The Zetas gave an explanation published on the GLP message board on Aug 2, 2007, early in the day.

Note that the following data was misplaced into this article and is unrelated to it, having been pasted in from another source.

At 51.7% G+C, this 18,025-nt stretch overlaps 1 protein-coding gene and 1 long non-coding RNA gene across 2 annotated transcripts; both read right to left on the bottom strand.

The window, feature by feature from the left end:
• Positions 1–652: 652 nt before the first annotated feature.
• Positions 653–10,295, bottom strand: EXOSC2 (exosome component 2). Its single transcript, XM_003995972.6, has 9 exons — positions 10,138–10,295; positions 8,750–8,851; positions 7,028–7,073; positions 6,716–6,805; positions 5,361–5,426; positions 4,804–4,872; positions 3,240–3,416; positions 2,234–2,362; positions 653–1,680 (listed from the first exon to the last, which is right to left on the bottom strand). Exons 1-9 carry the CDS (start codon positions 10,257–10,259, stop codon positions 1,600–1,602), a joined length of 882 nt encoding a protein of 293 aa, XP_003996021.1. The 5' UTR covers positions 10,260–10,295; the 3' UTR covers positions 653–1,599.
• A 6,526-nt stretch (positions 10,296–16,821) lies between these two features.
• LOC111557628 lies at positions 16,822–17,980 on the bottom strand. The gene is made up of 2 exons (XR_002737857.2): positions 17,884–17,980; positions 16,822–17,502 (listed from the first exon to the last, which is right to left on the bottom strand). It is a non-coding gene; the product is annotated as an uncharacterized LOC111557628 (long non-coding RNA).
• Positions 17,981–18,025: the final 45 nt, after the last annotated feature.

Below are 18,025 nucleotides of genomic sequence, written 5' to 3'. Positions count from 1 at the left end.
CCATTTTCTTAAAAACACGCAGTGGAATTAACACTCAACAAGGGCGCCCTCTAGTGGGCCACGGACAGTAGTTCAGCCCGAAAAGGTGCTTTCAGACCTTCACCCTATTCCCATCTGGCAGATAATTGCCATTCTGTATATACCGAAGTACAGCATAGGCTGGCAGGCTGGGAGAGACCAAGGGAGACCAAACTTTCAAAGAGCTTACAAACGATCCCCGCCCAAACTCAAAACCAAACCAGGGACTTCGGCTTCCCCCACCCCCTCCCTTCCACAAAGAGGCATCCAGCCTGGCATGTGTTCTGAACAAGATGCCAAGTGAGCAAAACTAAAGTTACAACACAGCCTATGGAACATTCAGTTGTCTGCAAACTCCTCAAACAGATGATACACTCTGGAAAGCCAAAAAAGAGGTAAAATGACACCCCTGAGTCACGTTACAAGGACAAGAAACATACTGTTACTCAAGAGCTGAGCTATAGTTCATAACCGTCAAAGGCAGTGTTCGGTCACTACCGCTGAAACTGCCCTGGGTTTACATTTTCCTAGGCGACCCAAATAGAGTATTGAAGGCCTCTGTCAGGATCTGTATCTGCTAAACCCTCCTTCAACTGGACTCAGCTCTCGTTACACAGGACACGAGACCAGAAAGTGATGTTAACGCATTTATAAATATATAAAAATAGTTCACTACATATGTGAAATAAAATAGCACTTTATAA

- We have predicted that bridges crossing the Mississippi will be affected when the New Madrid and related fault lines adjust, going into the pole shift. Was this bridge collapse which crossed the Mississippi in Minnesota caused by such an adjustment, the footings on one side of the bridge moving in an opposite direction from the footings on the other side, or perhaps the bridge being pulled apart? The Mississippi River is born in Minnesota, tumbling out of the headwaters in the highlands of Minnesota over a series of natural falls. This is a clue that adjustments in the rock strata could be involved. The highlands of Minnesota come to a point at Minneapolis, with lower land lying to the East along this point. What caused the land to the East to drop, unless this land was stretched in the past? We have stated that the ripping apart of the St. Lawrence Seaway ends in the rumpled Black Hills of SD. Run a line from Montreal, at the mouth of the seaway, to Rapid City, SD and the line runs through Minneapolis. Why would an adjustment be made in the middle of this stretch zone while the seaway itself did not part? When we described the diagonal pull the N American continent is enduring, and just how this will snap when adjustments are made, we did not intend that this process would occur smoothly, all at once as described. Weak points along the rip lines give way one by one, each such adjustment placing stress on other points in a domino manner. The I35W bridge, being the larger of the bridges crossing the Mississippi at this point, was less able to adapt to a change in position vs-a-vs its footings on either side of the river, as it was an interstate bridge supporting several lanes, and thus had massive and thus rigid supports. Smaller bridges have more flexibility as they are built to withstand uneven loads on either end, thus are more springy by design. Will there be more such disasters along the Mississippi and in the cities that will be affected by the New Madrid and seaway rip? This is just the start, and when the pace picks up, there will be no question that something other than Global Warming is the cause.